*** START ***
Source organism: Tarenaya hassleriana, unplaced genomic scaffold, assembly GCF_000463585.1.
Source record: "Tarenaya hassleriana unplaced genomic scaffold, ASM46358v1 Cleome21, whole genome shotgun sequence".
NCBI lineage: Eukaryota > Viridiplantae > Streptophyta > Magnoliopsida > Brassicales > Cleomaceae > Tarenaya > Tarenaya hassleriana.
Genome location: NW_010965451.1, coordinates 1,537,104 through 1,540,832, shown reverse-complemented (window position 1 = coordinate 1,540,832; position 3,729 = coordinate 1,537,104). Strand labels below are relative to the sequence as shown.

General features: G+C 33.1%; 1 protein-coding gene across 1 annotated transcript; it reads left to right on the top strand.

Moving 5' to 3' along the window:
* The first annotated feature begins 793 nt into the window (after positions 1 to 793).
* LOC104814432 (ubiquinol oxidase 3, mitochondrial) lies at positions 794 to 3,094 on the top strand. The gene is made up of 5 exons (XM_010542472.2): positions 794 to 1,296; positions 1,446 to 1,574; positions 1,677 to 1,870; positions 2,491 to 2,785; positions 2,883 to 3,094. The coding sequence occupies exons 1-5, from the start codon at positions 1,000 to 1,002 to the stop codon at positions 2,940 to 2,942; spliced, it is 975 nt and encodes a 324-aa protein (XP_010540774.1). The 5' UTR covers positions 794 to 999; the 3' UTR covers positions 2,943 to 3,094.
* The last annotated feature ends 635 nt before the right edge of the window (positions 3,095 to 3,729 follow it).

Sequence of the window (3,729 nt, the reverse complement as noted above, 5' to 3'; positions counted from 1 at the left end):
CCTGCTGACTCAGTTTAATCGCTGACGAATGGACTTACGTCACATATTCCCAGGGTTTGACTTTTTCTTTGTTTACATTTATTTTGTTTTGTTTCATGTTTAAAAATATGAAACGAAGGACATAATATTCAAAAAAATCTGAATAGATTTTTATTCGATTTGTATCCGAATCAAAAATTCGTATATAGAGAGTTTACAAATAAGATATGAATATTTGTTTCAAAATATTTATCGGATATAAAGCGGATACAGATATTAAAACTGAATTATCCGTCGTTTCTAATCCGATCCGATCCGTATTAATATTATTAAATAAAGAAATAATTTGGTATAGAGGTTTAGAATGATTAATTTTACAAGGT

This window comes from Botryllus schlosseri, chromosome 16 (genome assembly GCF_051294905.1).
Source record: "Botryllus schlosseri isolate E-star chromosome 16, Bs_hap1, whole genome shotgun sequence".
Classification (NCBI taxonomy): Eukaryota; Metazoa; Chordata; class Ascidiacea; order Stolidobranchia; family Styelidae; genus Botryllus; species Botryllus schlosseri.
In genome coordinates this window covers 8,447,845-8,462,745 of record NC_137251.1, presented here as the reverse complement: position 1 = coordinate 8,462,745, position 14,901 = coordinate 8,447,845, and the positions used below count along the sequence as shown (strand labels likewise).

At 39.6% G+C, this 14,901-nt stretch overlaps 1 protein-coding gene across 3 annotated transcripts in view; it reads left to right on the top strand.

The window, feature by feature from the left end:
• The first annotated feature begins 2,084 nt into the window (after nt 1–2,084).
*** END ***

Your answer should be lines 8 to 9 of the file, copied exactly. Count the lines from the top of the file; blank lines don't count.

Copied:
* LOC104814432 (ubiquinol oxidase 3, mitochondrial) lies at positions 794 to 3,094 on the top strand. The gene is made up of 5 exons (XM_010542472.2): positions 794 to 1,296; positions 1,446 to 1,574; positions 1,677 to 1,870; positions 2,491 to 2,785; positions 2,883 to 3,094. The coding sequence occupies exons 1-5, from the start codon at positions 1,000 to 1,002 to the stop codon at positions 2,940 to 2,942; spliced, it is 975 nt and encodes a 324-aa protein (XP_010540774.1). The 5' UTR covers positions 794 to 999; the 3' UTR covers positions 2,943 to 3,094.
* The last annotated feature ends 635 nt before the right edge of the window (positions 3,095 to 3,729 follow it).